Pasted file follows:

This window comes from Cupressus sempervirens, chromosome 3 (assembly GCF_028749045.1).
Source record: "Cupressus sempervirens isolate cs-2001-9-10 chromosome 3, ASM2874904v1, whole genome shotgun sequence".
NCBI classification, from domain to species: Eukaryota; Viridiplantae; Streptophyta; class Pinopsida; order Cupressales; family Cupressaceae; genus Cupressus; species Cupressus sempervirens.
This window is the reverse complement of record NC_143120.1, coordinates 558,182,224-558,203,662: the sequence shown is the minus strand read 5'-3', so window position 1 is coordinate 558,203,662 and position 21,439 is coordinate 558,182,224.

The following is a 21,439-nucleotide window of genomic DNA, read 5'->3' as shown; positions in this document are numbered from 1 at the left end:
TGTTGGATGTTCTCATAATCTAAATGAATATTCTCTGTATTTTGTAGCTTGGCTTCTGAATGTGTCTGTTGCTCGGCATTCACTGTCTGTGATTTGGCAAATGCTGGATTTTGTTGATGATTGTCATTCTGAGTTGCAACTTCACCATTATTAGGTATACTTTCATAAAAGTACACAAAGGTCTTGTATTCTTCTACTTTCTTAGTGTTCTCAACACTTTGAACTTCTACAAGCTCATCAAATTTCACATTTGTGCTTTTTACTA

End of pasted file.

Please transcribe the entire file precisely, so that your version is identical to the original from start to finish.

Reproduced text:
This window comes from Cupressus sempervirens, chromosome 3 (assembly GCF_028749045.1).
Source record: "Cupressus sempervirens isolate cs-2001-9-10 chromosome 3, ASM2874904v1, whole genome shotgun sequence".
NCBI classification, from domain to species: Eukaryota; Viridiplantae; Streptophyta; class Pinopsida; order Cupressales; family Cupressaceae; genus Cupressus; species Cupressus sempervirens.
This window is the reverse complement of record NC_143120.1, coordinates 558,182,224-558,203,662: the sequence shown is the minus strand read 5'-3', so window position 1 is coordinate 558,203,662 and position 21,439 is coordinate 558,182,224.

The following is a 21,439-nucleotide window of genomic DNA, read 5'->3' as shown; positions in this document are numbered from 1 at the left end:
TGTTGGATGTTCTCATAATCTAAATGAATATTCTCTGTATTTTGTAGCTTGGCTTCTGAATGTGTCTGTTGCTCGGCATTCACTGTCTGTGATTTGGCAAATGCTGGATTTTGTTGATGATTGTCATTCTGAGTTGCAACTTCACCATTATTAGGTATACTTTCATAAAAGTACACAAAGGTCTTGTATTCTTCTACTTTCTTAGTGTTCTCAACACTTTGAACTTCTACAAGCTCATCAAATTTCACATTTGTGCTTTTTACTA